We asked you to come and look at some of the jerseys created for the Elevations Credit Union Buffalo Bicycle Classic. To start, we have the first jersey from 2003. When you saw the kit, how did you read it?
This one was interesting to look at because it's big, bold and graphic. It gets attention with the white base and the bright, bold yellow. It’s almost a zinger lemon yellow. It’s interesting because bold color is used minimally with the exception of the yellow. The graphic is hard-edged and angular. There's almost something menacing about it.
Just a portion of the face is being used—it looks more like a bull to me than a buffalo because so much of the buffalo shape is the full silhouette of the body. When you extrapolate a portion of the skull in the base of a horn, it starts to lose some of the specificity. That would be my artistic criticism. But it's good. I would give it a passing grade.
The next jersey is from 2009. There’s a lot to look at here.
This is bold and interesting. It is arresting and gets noticed. There's a lot going on in this jersey, especially up close. From 50 to 100 feet away, as many people would see this, the little details would get lost. In many ways, that's a good thing because the graphic simplicity of the design really pops as you get close. The design gets more intricate, advanced and sophisticated. I really like this one.
The next one we are going to look at is your least favorite. Tell me about 2019.
Unfortunately, we can’t blame this on the pandemic. It falls out of the scope of everything else that has preceded it. It's not memorable or graphic. It doesn't have the things that the event has used to define its appearance in the past. The buffalo really is diminished. There's a little bit of something happening on the side underneath the arm, but it disappears in the activity (of cycling).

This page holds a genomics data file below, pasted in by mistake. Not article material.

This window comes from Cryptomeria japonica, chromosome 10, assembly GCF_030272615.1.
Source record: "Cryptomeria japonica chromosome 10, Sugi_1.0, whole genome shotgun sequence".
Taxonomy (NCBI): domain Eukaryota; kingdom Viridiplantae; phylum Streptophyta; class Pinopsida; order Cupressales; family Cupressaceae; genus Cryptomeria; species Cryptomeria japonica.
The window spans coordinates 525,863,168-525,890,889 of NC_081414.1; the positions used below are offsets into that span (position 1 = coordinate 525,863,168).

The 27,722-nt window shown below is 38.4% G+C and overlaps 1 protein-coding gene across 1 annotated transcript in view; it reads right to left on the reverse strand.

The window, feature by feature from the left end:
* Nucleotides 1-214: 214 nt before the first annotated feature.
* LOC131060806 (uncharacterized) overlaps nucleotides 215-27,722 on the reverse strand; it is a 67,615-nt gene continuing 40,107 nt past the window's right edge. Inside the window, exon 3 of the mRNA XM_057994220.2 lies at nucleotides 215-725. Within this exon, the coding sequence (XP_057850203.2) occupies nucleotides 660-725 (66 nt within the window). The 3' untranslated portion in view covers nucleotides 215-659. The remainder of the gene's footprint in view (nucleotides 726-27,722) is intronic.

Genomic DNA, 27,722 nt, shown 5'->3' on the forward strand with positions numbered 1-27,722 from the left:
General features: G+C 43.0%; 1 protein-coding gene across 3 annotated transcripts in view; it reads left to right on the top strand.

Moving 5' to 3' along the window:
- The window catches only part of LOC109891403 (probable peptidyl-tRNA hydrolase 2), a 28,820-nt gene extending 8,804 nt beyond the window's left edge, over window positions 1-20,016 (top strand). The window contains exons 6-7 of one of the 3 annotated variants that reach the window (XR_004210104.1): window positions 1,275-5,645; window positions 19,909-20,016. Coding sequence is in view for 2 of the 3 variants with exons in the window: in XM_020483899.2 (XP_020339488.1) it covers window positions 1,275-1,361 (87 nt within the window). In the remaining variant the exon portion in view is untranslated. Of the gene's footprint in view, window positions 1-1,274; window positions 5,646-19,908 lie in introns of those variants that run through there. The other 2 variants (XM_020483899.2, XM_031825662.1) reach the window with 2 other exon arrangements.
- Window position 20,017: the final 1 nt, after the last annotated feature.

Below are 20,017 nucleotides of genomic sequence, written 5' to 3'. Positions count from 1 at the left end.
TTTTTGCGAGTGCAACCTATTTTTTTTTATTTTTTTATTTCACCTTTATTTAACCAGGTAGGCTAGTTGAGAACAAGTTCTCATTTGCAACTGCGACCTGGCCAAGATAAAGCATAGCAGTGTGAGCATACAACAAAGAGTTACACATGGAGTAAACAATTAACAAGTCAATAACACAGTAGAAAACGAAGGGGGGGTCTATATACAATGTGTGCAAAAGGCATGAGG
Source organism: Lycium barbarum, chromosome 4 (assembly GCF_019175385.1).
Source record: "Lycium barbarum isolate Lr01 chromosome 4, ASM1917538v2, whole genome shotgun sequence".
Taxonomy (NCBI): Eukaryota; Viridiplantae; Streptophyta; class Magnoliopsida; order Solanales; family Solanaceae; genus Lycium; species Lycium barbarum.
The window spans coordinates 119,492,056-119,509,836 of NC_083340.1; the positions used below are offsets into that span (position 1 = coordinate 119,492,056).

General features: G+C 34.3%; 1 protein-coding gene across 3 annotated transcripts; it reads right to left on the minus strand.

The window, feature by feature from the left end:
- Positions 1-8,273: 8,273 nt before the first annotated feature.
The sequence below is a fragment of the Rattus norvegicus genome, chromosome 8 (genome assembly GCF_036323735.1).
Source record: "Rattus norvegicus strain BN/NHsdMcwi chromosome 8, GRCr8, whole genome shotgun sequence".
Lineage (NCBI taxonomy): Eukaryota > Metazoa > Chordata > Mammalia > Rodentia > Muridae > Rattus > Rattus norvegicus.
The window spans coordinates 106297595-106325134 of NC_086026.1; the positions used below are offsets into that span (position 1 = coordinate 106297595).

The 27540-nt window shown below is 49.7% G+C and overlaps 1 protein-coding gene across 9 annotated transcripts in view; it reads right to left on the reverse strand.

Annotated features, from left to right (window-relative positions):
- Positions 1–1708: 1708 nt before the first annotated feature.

The front and the back of it are the most important things, maybe the sleeves a little bit. Obviously, I have a lot to say, but I wouldn't give this one a passing grade. It’s important to consider what's happening in the world of advertising. Designers find inspiration around them all the time. It's interesting to consider what the inspiration was, but I'm not really that interested in the result.
Our last jersey is from this year’s anniversary ride. Tell us about 2022.
It’s asymmetrical, in the fact that one sleeve is gold and the other sleeve is white. The body of it is black. There's a graphic sensibility that reminds me of the guys and gals in front of a football game or basketball game who are leading cheers. The big graphic over the chest is a little soft but also angular.
This is interesting because there is a lot of movement in the design. This would definitely get a passing grade for me.
Do you have any advice for people that they can consider when trying on cycling apparel or just clothing in general?
In the end, like anything, do what works for you. If you like it and it fits well, then follow the beat of your own drum. What I do in my occupation is I create costumes for an individual so that they don't look like anybody else. In fashion, I jokingly say that one size fits none.
I think that's the interesting thing about fashion. It's about the item and not as much about the individual. I'm not a sports aficionado or a salesman who can advise people what to buy. But I think it is all about finding things that appeal to us as we walk through a store and get pulled into the hanger appeal of something. We get pulled into a color or a graphic shape. The fact that it's a bright blue that stands out in a sea of black on a display. We respond to what catches our eye, and, whether it's fashion or a house or flowers, we seek pretty things.
The Elevations Credit Union Buffalo Bicycle Classic is Sept. 11, 2022. To see all 20 jerseys designed throughout the BBC’s history, check out the commemorative poster in the BBC’s merchandise store.
Remember—every rider registration directly funds student scholarships for high-achieving undergraduate scholars at the University of Colorado Boulder.